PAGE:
Obstructive Sleep Apnea or OSA is a common sleep disorder, but can be potentially dangerous. If you are suffering from this disorder, your breathing will stop and start repeatedly during sleep.
In obstructive sleep apnea, the muscles of your throat relax intermittently, which causes our airway to get blocked while sleeping.
There are several risks associated with obstructive sleep apnea, including cardiovascular disease, liver disorders, hypertension, and diabetes.
What are the Symptoms of Obstructive Sleep Apnea?
There are several symptoms that would indicate you have obstructive sleep apnea:
- Loud snoring
- Excessive daytime sleepiness
- Waking up from sleep by choking or gasping for air
- Waking up with a sore throat or dry mouth
- Morning headache
- High blood pressure
- Irritability or depression
- Pauses in your breathing
Many people don’t think snoring is a problem or a symptom of a disease. They just ignore it. But the truth is snoring could be pointing you towards a much serious problem.
Who is at Risk of Obstructive Sleep Apnea?
There is no hard and fast rule regarding who can develop obstructive sleep apnea, but the risk of this condition increases if you have the following conditions:
Obstructive sleep apnea is more common in obese people. The reason behind it is that the fat deposits around your airway. And that results in obstruction in breathing.
Hypertension or High Blood Pressure
People who have a high blood pressure or hypertension are more likely to develop obstructive sleep apnea.
Usually, men are more prone to developing obstructive sleep apnea than women.
Chronic Nasal Congestion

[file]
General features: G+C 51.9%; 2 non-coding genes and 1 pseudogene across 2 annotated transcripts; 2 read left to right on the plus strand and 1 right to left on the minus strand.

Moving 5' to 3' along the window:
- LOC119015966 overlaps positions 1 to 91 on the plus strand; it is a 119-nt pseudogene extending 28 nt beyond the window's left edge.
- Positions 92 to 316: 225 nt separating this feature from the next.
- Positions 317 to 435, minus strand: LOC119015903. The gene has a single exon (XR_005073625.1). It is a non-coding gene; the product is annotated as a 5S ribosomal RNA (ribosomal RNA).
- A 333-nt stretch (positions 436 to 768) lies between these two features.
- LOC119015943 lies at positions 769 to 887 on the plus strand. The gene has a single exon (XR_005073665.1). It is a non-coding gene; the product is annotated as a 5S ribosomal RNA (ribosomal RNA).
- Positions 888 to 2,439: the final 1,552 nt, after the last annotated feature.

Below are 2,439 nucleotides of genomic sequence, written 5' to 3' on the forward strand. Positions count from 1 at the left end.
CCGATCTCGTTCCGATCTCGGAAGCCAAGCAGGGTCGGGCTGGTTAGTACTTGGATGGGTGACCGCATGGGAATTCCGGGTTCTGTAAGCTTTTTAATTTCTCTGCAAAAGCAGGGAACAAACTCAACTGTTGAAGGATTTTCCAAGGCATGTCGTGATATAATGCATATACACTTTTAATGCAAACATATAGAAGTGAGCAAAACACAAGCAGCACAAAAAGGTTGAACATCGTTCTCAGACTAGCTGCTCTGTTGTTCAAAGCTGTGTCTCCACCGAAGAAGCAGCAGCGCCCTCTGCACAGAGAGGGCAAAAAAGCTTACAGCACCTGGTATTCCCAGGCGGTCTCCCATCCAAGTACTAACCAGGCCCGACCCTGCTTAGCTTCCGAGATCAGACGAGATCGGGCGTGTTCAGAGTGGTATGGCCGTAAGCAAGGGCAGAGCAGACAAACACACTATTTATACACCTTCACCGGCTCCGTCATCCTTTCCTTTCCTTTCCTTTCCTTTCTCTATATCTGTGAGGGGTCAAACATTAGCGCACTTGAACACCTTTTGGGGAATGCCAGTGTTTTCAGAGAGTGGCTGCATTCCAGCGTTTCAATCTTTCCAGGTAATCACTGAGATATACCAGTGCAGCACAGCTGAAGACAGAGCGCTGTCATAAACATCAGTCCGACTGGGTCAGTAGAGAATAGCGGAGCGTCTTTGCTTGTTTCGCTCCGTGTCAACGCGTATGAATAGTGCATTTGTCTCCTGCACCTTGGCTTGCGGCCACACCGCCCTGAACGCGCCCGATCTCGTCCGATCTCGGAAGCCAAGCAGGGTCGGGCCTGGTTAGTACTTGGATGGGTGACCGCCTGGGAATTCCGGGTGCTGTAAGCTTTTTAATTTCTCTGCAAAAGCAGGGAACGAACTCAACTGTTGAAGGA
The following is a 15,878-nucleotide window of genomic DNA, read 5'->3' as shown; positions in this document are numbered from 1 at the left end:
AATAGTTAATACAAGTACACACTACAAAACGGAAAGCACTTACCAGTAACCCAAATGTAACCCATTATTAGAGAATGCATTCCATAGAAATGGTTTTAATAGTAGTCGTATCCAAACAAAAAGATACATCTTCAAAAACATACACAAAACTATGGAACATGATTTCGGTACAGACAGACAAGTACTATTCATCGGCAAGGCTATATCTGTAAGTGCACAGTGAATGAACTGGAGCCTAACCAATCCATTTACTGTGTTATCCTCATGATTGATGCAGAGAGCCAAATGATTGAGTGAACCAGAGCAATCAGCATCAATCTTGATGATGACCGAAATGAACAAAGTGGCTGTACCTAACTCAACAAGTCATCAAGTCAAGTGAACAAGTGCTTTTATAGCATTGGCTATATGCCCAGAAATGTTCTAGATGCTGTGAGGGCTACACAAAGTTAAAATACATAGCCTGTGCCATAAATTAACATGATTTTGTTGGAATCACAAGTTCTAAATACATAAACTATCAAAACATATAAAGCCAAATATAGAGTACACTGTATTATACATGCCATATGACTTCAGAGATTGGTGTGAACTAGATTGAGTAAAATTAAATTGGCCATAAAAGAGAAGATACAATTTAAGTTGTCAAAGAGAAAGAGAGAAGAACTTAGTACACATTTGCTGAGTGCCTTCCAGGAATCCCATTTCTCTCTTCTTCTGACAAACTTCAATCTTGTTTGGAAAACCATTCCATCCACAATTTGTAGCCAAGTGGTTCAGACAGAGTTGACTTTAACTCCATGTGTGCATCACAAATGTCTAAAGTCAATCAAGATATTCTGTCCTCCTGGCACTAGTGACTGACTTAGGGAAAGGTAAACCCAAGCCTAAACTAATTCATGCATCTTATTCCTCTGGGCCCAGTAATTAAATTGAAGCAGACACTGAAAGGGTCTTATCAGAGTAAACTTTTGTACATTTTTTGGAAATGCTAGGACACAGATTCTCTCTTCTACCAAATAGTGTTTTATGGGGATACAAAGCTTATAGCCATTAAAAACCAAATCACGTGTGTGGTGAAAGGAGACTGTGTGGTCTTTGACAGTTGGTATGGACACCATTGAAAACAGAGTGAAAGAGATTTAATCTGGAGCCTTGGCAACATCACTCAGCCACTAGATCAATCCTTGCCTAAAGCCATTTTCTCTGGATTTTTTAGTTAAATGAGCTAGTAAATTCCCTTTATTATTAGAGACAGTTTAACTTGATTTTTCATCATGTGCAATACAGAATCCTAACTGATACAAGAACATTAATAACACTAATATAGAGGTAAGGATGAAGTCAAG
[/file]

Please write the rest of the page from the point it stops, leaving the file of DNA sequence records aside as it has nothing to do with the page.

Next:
If you have narrowed airways or a nasal congestion at night, you are twice as likely to develop obstructive sleep apnea.
People who suffer from diabetes have a higher chance of developing obstructive sleep apnea.
Why is Obstructive Sleep Apnea Dangerous?
One of the main reasons why obstructive sleep apnea is dangerous is because it causes you to have cardio vascular problems.
Due to sudden drops of oxygen levels, your blood pressure is increased. And that increase in blood pressure puts a strain on your cardiovascular system.
High blood pressure or hypertension is one of the main causes of heart disease.
If you have obstructive sleep apnea, your chances of having the following diseases increase:
- Heart failure
- Heart attack
- Coronary artery disease
How can Obstructive Sleep Apnea be Diagnosed?
Diagnosis of obstructive sleep apnea will include your doctor making the evaluation based on the symptoms you exhibit.
Physical examination of your nose, mouth, and the back of your throat will be made.
To make the final diagnosis, you will have to undergo tests like polysomnography, in which an overnight test will be done to test your breathing pattern.
What are the Treatment Options for Obstructive Sleep Apnea?
If you have a mild case of obstructive sleep apnea, you will have to make some lifestyle changes:
- Lose weight
- Exercise regularly
- No overdrinking alcohol
- Quit smoking
- Use allergy medications or a nasal decongestant
- Avoid sleeping on your back
Other treatment options include:
- Breathing therapies – positive airway pressure device; a machine that delivers air pressure so that the number of respiratory events is reduced
- Surgical procedures
Are you worried that your obstructive sleep apnea will affect the health of your heart? Visit Keystone Cardiovascular Center and have all your worries addressed by our skilled staff.